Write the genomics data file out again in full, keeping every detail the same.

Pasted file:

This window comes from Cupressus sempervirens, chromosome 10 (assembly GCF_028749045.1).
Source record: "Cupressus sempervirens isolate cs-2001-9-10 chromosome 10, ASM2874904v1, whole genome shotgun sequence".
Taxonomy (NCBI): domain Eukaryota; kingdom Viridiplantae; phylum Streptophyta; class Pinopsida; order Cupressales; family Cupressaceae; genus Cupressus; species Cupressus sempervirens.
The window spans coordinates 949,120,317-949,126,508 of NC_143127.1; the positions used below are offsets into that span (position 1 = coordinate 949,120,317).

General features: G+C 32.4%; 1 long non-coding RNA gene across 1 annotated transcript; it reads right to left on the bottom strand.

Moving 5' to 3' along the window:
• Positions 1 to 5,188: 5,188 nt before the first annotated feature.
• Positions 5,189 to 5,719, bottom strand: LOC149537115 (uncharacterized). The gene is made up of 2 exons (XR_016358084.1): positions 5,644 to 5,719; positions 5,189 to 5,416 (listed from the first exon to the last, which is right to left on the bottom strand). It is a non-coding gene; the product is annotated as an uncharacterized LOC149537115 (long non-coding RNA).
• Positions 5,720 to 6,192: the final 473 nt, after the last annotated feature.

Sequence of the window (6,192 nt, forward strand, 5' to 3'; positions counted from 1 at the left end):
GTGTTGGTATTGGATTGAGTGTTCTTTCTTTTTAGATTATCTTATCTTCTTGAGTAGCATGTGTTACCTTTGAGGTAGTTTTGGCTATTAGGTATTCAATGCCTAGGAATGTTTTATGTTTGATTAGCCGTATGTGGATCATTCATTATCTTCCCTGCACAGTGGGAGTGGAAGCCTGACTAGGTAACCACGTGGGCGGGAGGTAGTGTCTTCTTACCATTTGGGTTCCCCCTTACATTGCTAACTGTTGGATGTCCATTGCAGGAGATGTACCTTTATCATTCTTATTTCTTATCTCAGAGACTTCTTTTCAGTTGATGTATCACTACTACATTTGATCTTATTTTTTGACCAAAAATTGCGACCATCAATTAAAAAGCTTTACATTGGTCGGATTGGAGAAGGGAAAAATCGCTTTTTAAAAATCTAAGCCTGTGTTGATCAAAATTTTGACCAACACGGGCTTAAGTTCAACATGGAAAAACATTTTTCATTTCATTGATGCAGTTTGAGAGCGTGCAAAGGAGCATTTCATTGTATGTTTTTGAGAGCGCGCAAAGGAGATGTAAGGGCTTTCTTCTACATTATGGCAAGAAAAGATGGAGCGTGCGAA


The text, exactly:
This window comes from Cupressus sempervirens, chromosome 10 (assembly GCF_028749045.1).
Source record: "Cupressus sempervirens isolate cs-2001-9-10 chromosome 10, ASM2874904v1, whole genome shotgun sequence".
Taxonomy (NCBI): domain Eukaryota; kingdom Viridiplantae; phylum Streptophyta; class Pinopsida; order Cupressales; family Cupressaceae; genus Cupressus; species Cupressus sempervirens.
The window spans coordinates 949,120,317-949,126,508 of NC_143127.1; the positions used below are offsets into that span (position 1 = coordinate 949,120,317).

General features: G+C 32.4%; 1 long non-coding RNA gene across 1 annotated transcript; it reads right to left on the bottom strand.

Moving 5' to 3' along the window:
• Positions 1 to 5,188: 5,188 nt before the first annotated feature.
• Positions 5,189 to 5,719, bottom strand: LOC149537115 (uncharacterized). The gene is made up of 2 exons (XR_016358084.1): positions 5,644 to 5,719; positions 5,189 to 5,416 (listed from the first exon to the last, which is right to left on the bottom strand). It is a non-coding gene; the product is annotated as an uncharacterized LOC149537115 (long non-coding RNA).
• Positions 5,720 to 6,192: the final 473 nt, after the last annotated feature.

Sequence of the window (6,192 nt, forward strand, 5' to 3'; positions counted from 1 at the left end):
GTGTTGGTATTGGATTGAGTGTTCTTTCTTTTTAGATTATCTTATCTTCTTGAGTAGCATGTGTTACCTTTGAGGTAGTTTTGGCTATTAGGTATTCAATGCCTAGGAATGTTTTATGTTTGATTAGCCGTATGTGGATCATTCATTATCTTCCCTGCACAGTGGGAGTGGAAGCCTGACTAGGTAACCACGTGGGCGGGAGGTAGTGTCTTCTTACCATTTGGGTTCCCCCTTACATTGCTAACTGTTGGATGTCCATTGCAGGAGATGTACCTTTATCATTCTTATTTCTTATCTCAGAGACTTCTTTTCAGTTGATGTATCACTACTACATTTGATCTTATTTTTTGACCAAAAATTGCGACCATCAATTAAAAAGCTTTACATTGGTCGGATTGGAGAAGGGAAAAATCGCTTTTTAAAAATCTAAGCCTGTGTTGATCAAAATTTTGACCAACACGGGCTTAAGTTCAACATGGAAAAACATTTTTCATTTCATTGATGCAGTTTGAGAGCGTGCAAAGGAGCATTTCATTGTATGTTTTTGAGAGCGCGCAAAGGAGATGTAAGGGCTTTCTTCTACATTATGGCAAGAAAAGATGGAGCGTGCGAA